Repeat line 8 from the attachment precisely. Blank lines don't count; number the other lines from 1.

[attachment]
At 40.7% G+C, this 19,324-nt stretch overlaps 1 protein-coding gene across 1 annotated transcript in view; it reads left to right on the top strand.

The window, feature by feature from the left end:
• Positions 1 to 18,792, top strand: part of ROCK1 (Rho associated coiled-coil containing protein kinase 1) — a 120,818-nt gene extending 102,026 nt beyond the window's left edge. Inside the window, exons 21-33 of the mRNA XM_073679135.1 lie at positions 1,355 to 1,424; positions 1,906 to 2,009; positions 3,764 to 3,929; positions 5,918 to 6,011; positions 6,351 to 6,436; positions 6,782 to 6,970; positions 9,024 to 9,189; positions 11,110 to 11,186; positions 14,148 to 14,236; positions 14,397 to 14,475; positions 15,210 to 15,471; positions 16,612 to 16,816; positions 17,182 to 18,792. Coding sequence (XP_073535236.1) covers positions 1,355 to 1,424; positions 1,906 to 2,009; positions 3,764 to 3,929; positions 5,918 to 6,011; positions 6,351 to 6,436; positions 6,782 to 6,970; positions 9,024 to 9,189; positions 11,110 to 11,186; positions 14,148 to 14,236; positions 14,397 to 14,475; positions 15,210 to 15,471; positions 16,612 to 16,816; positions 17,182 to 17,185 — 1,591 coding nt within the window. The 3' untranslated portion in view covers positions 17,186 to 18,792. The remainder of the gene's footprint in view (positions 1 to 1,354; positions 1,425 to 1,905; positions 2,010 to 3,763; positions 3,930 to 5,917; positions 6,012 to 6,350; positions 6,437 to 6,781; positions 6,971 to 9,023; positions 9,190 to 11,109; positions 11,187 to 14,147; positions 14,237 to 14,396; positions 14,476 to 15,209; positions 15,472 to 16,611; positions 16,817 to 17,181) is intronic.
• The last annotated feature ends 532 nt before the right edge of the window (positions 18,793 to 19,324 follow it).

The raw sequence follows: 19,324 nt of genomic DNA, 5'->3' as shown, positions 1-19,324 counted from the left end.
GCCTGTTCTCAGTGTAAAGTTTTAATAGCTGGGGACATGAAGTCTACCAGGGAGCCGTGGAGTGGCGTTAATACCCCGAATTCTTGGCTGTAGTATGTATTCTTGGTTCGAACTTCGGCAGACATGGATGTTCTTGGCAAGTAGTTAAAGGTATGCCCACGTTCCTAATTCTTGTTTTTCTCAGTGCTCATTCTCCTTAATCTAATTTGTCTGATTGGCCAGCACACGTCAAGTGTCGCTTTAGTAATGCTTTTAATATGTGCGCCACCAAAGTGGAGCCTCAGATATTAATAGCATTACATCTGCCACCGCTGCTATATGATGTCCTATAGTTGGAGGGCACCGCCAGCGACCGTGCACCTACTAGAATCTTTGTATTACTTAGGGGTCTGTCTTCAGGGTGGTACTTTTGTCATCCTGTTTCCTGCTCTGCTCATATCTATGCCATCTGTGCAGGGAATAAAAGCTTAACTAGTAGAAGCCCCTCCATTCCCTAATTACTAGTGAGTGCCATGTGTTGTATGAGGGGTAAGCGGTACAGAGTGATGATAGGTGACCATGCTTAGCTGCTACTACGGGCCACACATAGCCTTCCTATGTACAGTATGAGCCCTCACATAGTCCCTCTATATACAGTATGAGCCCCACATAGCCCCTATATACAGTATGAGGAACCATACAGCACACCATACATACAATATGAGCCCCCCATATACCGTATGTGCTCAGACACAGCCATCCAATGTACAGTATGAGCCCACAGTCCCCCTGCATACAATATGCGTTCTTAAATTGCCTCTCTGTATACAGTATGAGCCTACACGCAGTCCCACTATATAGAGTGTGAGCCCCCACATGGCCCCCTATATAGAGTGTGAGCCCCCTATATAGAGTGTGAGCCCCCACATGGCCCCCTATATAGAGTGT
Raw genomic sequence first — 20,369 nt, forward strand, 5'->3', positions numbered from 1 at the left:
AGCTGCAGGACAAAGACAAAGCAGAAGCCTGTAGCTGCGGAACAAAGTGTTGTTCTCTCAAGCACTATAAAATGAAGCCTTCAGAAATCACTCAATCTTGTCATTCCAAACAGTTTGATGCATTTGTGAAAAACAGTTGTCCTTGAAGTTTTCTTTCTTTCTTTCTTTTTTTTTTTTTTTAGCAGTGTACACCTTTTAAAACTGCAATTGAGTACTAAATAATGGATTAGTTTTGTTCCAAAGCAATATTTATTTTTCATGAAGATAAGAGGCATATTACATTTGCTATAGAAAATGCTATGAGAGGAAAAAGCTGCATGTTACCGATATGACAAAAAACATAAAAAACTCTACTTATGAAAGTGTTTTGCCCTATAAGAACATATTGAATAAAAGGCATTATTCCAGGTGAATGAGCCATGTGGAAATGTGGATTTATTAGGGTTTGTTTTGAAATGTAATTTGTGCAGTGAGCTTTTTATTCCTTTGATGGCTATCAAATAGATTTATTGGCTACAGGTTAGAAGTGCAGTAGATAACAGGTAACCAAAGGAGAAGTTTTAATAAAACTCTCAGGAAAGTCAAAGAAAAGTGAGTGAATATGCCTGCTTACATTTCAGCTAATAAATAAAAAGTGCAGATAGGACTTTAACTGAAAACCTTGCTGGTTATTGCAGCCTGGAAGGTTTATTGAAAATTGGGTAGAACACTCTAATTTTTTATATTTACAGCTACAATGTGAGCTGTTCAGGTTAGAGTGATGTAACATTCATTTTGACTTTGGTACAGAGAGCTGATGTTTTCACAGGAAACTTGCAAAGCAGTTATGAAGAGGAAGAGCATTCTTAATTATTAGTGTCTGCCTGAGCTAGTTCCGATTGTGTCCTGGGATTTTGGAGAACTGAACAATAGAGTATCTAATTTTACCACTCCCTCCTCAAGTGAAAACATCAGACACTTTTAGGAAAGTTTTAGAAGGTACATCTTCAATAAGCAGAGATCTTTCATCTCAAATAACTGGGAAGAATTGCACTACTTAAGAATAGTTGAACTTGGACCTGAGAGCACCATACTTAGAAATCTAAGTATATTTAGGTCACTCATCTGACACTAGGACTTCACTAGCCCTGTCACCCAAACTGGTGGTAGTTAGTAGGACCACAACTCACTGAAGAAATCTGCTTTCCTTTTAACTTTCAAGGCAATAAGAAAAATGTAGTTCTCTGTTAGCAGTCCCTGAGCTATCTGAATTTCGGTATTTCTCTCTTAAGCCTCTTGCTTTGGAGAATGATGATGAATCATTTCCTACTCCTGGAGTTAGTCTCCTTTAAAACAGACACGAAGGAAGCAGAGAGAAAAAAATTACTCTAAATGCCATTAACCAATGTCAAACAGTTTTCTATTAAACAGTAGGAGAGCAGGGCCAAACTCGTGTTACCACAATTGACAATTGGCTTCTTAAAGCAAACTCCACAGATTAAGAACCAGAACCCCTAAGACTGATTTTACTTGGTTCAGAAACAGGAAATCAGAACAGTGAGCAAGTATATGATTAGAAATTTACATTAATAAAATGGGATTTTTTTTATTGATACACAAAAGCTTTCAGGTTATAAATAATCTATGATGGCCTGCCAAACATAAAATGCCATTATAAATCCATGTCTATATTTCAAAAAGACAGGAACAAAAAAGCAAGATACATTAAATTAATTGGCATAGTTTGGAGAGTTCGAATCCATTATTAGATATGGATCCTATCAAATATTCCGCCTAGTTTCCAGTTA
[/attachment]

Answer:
AGCTGCAGGACAAAGACAAAGCAGAAGCCTGTAGCTGCGGAACAAAGTGTTGTTCTCTCAAGCACTATAAAATGAAGCCTTCAGAAATCACTCAATCTTGTCATTCCAAACAGTTTGATGCATTTGTGAAAAACAGTTGTCCTTGAAGTTTTCTTTCTTTCTTTCTTTTTTTTTTTTTTTAGCAGTGTACACCTTTTAAAACTGCAATTGAGTACTAAATAATGGATTAGTTTTGTTCCAAAGCAATATTTATTTTTCATGAAGATAAGAGGCATATTACATTTGCTATAGAAAATGCTATGAGAGGAAAAAGCTGCATGTTACCGATATGACAAAAAACATAAAAAACTCTACTTATGAAAGTGTTTTGCCCTATAAGAACATATTGAATAAAAGGCATTATTCCAGGTGAATGAGCCATGTGGAAATGTGGATTTATTAGGGTTTGTTTTGAAATGTAATTTGTGCAGTGAGCTTTTTATTCCTTTGATGGCTATCAAATAGATTTATTGGCTACAGGTTAGAAGTGCAGTAGATAACAGGTAACCAAAGGAGAAGTTTTAATAAAACTCTCAGGAAAGTCAAAGAAAAGTGAGTGAATATGCCTGCTTACATTTCAGCTAATAAATAAAAAGTGCAGATAGGACTTTAACTGAAAACCTTGCTGGTTATTGCAGCCTGGAAGGTTTATTGAAAATTGGGTAGAACACTCTAATTTTTTATATTTACAGCTACAATGTGAGCTGTTCAGGTTAGAGTGATGTAACATTCATTTTGACTTTGGTACAGAGAGCTGATGTTTTCACAGGAAACTTGCAAAGCAGTTATGAAGAGGAAGAGCATTCTTAATTATTAGTGTCTGCCTGAGCTAGTTCCGATTGTGTCCTGGGATTTTGGAGAACTGAACAATAGAGTATCTAATTTTACCACTCCCTCCTCAAGTGAAAACATCAGACACTTTTAGGAAAGTTTTAGAAGGTACATCTTCAATAAGCAGAGATCTTTCATCTCAAATAACTGGGAAGAATTGCACTACTTAAGAATAGTTGAACTTGGACCTGAGAGCACCATACTTAGAAATCTAAGTATATTTAGGTCACTCATCTGACACTAGGACTTCACTAGCCCTGTCACCCAAACTGGTGGTAGTTAGTAGGACCACAACTCACTGAAGAAATCTGCTTTCCTTTTAACTTTCAAGGCAATAAGAAAAATGTAGTTCTCTGTTAGCAGTCCCTGAGCTATCTGAATTTCGGTATTTCTCTCTTAAGCCTCTTGCTTTGGAGAATGATGATGAATCATTTCCTACTCCTGGAGTTAGTCTCCTTTAAAACAGACACGAAGGAAGCAGAGAGAAAAAAATTACTCTAAATGCCATTAACCAATGTCAAACAGTTTTCTATTAAACAGTAGGAGAGCAGGGCCAAACTCGTGTTACCACAATTGACAATTGGCTTCTTAAAGCAAACTCCACAGATTAAGAACCAGAACCCCTAAGACTGATTTTACTTGGTTCAGAAACAGGAAATCAGAACAGTGAGCAAGTATATGATTAGAAATTTACATTAATAAAATGGGATTTTTTTTATTGATACACAAAAGCTTTCAGGTTATAAATAATCTATGATGGCCTGCCAAACATAAAATGCCATTATAAATCCATGTCTATATTTCAAAAAGACAGGAACAAAAAAGCAAGATACATTAAATTAATTGGCATAGTTTGGAGAGTTCGAATCCATTATTAGATATGGATCCTATCAAATATTCCGCCTAGTTTCCAGTTA